- The unprecedented demand impact from the global shutdown following COVID-19 required a similarly unprecedented supply response from OPEC and its counterparts.
- Assuming countries comply with their quotas, OPEC+ supply is fairly straightforward in contrast to the outlook for US oil production, which is complicated by uncertainty around how producers will respond to improved prices and how quickly shut-in production will return.
- Assuming OPEC+ maintains planned cuts, continued improvement in oil prices will largely depend on the recovery in global oil demand and US oil production.
The history-making moves in oil this year have seemed to give way to a momentary calm, with West Texas Intermediate (WTI) oil prices trading in a range of $35-40 per barrel (bbl) for the first three weeks of June. OPEC and its allies (OPEC+) are doing their part to add stability to the market with their production cuts. Meanwhile, other non-OPEC producers like the US have seen companies respond to lower oil prices by shutting in production, though volumes are starting to return with the rebound in prices. Oil demand has recovered from its lows but is not expected to return to pre-COVID-19 levels this year or next. While a multitude of factors can impact oil prices, today’s note provides an update on three key areas of focus – the demand recovery from COVID-19 lockdowns, the outlook for US oil production, and OPEC+ cuts – and discusses the price outlook from here.
Demand recovery will take some time.
Countermeasures to stem the spread of COVID-19 had a tremendous impact on global oil demand – the magnitude of which overwhelms past examples of demand declines from the likes of global recessions. In April, when the widespread impact of COVID-19 was better appreciated, the International Energy Agency (IEA) estimated that 2020 oil demand would fall by 9.3 MMBpd in 2020, and April demand would be down 29 MMBpd on a year-over-year basis to 1995 levels, effectively erasing 25 years of demand growth. In the Oil Market Report from June, the IEA forecasted that annual oil demand would be down 8.1 MMBpd in 2020 and increase by 5.7 MMBpd in 2021. In revising its 2020 demand expectation, the IEA cited a swift recovery in China’s oil demand in March and April as well as improving demand in India in May. Notably, the IEA attributed the 2.4 MMBpd difference between actual 2019 demand and the 2021 forecast to weakness in jet fuel, which is expected to weigh on total oil demand through 2022.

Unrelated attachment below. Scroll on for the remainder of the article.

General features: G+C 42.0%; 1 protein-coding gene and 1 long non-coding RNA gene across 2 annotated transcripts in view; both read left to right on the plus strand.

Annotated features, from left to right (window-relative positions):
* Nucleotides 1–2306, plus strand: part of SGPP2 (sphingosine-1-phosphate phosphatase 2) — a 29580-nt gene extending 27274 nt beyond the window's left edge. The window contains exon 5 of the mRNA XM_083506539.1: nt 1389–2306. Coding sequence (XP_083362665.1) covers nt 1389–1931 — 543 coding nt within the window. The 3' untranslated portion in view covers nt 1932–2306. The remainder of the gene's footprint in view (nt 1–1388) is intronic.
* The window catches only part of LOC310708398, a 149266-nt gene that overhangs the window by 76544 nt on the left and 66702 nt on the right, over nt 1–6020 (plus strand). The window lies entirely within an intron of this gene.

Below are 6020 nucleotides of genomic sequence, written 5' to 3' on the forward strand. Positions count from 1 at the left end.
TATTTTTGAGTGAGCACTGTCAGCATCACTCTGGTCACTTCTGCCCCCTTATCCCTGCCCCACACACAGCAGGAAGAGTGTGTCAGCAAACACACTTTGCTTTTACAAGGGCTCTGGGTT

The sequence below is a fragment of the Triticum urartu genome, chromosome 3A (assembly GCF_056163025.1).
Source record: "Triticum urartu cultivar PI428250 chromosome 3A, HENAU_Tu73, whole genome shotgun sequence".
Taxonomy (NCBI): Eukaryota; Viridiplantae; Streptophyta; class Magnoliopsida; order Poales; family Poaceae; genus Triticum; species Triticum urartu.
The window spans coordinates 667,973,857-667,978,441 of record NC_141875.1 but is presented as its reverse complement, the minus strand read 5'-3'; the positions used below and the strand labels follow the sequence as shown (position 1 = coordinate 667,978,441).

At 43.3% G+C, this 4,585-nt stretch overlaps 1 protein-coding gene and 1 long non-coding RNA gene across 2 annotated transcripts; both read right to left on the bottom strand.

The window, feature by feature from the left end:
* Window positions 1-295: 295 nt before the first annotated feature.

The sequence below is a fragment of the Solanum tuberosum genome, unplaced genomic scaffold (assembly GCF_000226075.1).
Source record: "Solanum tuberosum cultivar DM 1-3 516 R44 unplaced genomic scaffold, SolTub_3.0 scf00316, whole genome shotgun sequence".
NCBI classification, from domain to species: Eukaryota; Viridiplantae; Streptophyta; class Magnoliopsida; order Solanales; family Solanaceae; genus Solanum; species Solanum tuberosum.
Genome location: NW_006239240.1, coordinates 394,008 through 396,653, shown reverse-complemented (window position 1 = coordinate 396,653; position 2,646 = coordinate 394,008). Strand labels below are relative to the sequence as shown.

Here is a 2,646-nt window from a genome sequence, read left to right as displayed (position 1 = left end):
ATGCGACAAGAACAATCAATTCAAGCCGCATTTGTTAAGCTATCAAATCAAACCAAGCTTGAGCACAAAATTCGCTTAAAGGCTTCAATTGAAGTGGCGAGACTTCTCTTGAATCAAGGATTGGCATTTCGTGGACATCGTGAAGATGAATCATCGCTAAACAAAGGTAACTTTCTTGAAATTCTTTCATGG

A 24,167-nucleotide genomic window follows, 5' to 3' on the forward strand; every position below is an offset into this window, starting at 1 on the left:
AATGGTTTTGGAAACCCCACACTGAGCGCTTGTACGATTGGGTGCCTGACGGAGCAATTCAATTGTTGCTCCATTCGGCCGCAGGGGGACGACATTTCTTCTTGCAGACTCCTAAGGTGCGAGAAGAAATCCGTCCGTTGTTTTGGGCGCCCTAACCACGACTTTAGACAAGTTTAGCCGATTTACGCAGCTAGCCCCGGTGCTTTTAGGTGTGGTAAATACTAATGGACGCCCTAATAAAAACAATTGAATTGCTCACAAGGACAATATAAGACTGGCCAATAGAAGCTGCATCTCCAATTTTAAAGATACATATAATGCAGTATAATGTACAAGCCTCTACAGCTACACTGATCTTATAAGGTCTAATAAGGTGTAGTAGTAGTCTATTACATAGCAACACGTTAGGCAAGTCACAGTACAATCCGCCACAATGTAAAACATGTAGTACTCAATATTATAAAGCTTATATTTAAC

While the IEA is the authority for global energy, the US Energy Information Administration (EIA) also provides a global outlook. The EIA is forecasting a slightly steeper global demand decline of 8.3 MMBpd for 2020 and a more pronounced recovery in 2021 of 7.2 MMBpd. While uncertainty around COVID-19 complicates forecasts, it is positive to see that 2021 demand is expected to be at 97.4% or 99.7% of 2019 demand based on IEA and EIA estimates, respectively. With the worst of the demand decline seemingly in the rearview, market observers will continue to watch for signs of further improvement, particularly in the US, which represents approximately one-fifth of total worldwide oil demand.
OPEC+ production cuts provide constructive visibility.
The unprecedented demand impact from the global shutdown following the emergence of COVID-19 required a similarly unprecedented supply response from OPEC and its counterparts. As a reminder, OPEC+ agreed in April to cut production by 9.7 million barrels per day (MMBpd) beginning May 1. The cuts were initially slated to ease in July to 7.7 MMBpd, but on June 6, OPEC+ extended the nearly 10 MMBpd cut through next month. As a condition, countries that had not complied with the initial cuts were obligated to reduce their supply in subsequent months to make up for overproducing. As outlined in April, cuts of 7.7 MMBpd are slated to continue through 2H20, with the volume moderating to 5.8 MMBpd from January 2021 through April 2022. The duration of the planned OPEC+ cuts aligns well with the expectation that demand will recover gradually.
US oil production remains a wildcard.